0 votes

Hi everyone,

I built one of those buttons that trigger action#1 at a quick tap/click and trigger action#2 after holding down for some time. To achieve this, I set up two timers that start when holding down, a short one and a long one.

func _ready():
    timer_long = Timer.new()
    timer_long.connect("timeout", self, "_on_timer_timeout_long")

    timer_short = Timer.new()
    timer_short.connect("timeout", self, "_on_timer_timeout_short")

func _on_HoldButtonArea_input_event(_viewport, _event, _shape_idx):
    if Input.is_action_just_pressed("mousebuttonclick"):

So releasing before the short timer runs out triggers action#1, holding down until the long timer runs out triggers action#2.

Releasing in between the end of the short timer and the end of the long timer cancels everything. (Mouse-exiting cancels everything at any point, by the way.)

Among some variables there are:

var short_timer_out = false
var long_timer_out = false

func _on_timer_timeout_short():
    short_timer_out = true
    print ("Short-timer out!")

func _on_timer_timeout_long():
    long_timer_out = true
    print ("Long-timer out!")

The signals are being used for some separate animations to run above the button: A bar filling up from the moment when the short timer finished until the long timer finishes...
I use the variables for dealing with canceling things.

This all works wonderfully, but: only once! As soon as the short timer runs out once, the button does not work properly anymore (quick tap/click won't register anymore etc.).
What I can observe is the cancel-animation that should play after the short timer runs out then also plays when canceling during short-timimg, and this makes me wonder if "timershort.stop" actually really cancels the timer, so/and the timershort.start() really starts at a reset 0 time. I have the impression that the counters might somehow be paused and then resumed instead, messing everything up... could that be the case? Is "timer_short.stop" not "definite" enough?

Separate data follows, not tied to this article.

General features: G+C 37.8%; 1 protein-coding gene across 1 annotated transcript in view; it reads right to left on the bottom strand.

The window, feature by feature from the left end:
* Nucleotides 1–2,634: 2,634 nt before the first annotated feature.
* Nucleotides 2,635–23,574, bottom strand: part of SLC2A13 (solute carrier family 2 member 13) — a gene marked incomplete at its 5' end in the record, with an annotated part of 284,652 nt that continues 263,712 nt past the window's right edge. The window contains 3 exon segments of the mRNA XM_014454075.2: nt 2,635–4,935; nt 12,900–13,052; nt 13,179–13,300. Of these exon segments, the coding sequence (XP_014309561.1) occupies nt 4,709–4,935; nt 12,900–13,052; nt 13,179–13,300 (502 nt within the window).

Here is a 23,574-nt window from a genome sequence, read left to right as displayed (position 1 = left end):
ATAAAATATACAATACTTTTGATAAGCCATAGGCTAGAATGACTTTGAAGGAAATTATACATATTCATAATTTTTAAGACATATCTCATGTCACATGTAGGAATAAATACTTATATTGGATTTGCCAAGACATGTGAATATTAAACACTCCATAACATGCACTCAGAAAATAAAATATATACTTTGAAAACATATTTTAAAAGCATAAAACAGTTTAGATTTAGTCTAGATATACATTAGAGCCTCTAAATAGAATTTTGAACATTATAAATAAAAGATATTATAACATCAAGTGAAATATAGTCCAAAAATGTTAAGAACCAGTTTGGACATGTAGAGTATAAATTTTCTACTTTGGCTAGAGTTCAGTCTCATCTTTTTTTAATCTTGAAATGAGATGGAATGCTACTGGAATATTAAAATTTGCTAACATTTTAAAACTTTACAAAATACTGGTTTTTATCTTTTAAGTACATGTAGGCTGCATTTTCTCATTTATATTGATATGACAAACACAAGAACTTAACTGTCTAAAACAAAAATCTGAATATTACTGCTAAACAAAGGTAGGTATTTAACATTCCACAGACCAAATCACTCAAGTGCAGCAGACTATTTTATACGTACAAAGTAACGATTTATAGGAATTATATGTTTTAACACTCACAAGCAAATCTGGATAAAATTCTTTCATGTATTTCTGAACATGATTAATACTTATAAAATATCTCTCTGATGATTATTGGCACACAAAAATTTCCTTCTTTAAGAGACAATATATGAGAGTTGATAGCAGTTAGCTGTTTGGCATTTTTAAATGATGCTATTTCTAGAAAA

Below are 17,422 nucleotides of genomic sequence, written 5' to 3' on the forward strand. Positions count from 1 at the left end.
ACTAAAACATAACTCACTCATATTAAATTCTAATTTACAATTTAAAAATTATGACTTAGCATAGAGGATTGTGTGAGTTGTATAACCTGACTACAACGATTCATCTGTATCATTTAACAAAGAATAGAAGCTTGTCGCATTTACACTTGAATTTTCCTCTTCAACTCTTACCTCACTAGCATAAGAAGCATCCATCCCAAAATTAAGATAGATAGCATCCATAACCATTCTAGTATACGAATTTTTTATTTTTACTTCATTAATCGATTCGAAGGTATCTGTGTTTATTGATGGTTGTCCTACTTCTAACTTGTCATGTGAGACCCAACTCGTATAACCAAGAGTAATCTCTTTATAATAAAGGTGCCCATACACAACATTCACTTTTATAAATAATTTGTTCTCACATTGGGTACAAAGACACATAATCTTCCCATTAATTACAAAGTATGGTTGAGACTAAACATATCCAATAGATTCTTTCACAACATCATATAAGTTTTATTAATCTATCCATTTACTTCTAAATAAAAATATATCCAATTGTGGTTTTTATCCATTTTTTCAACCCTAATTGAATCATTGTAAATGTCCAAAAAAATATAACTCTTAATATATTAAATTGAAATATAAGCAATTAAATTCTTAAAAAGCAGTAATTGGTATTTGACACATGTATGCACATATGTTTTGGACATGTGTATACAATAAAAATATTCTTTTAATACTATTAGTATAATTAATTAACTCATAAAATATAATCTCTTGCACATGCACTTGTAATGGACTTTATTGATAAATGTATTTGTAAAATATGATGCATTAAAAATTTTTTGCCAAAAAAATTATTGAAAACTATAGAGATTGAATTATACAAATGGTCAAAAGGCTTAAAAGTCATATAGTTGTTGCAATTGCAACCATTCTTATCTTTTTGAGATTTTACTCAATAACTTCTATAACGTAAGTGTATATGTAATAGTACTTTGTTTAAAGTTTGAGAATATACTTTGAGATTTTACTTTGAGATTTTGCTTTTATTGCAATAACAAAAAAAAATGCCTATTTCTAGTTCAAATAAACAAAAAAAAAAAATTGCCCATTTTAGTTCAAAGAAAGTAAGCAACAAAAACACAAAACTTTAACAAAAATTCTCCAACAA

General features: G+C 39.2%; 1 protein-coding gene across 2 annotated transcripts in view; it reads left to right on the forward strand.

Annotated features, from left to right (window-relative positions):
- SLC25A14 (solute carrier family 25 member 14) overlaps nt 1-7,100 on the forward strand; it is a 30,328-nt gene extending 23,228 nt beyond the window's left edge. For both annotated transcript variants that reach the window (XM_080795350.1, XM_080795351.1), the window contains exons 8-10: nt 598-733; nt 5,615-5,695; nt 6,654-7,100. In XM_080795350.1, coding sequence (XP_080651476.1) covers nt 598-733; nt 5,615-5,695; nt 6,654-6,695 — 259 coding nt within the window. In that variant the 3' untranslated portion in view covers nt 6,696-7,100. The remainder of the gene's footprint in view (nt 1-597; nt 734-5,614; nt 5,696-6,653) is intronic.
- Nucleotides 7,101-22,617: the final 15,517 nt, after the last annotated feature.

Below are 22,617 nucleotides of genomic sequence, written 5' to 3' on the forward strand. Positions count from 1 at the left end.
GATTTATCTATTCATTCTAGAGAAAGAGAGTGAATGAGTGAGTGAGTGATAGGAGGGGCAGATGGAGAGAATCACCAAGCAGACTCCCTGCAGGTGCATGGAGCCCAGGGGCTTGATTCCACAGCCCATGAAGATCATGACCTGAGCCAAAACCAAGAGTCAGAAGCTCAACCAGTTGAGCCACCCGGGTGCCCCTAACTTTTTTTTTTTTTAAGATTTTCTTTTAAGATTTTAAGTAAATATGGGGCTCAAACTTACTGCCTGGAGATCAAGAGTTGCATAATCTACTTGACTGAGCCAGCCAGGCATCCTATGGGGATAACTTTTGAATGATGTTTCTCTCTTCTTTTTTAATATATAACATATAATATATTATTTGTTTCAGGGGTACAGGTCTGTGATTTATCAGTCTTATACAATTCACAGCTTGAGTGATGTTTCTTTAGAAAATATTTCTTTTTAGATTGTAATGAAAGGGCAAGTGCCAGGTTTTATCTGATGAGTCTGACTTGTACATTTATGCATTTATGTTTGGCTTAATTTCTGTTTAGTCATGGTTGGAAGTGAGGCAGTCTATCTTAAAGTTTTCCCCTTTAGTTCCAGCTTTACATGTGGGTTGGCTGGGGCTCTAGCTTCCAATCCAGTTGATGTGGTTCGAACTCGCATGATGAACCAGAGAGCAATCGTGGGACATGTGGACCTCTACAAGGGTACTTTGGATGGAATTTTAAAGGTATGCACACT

Any suggestions?

in Engine by (328 points)

1 Answer

0 votes

I believe you don't need to stop timers in timeout callbacks.
If timeout signal is emitted they are already stopped. But I am not sure it will completely solve your problem, maybe try commenting those lines.

By the way, why all by code? Is it to display on this site? Because you can easily make those timer settings in GUI...

by (226 points)

Thanks for your thoughts, gloele.

I startet these button-features by code with that simple ontimer_timeout function and had no idea how complex things would grow afterwards... how would you suggest doing the settings in GUI? (I've been looking into the timer nodes but am not convinced yet.)

What I try to achieve (as a first step) is to "interrupt" a timer and reset it, so it will start at 0 again next time. And I wonder if timer.stop() actually does this properly.
(Not stopping the short timer in the ontimer_timeout function makes it repeat over and over again while holding down the button.)

One weird thing is that finishing the long timer always triggers the action like it should. It's only the short tapping that doesn't work anymore after the short timer runs out once...

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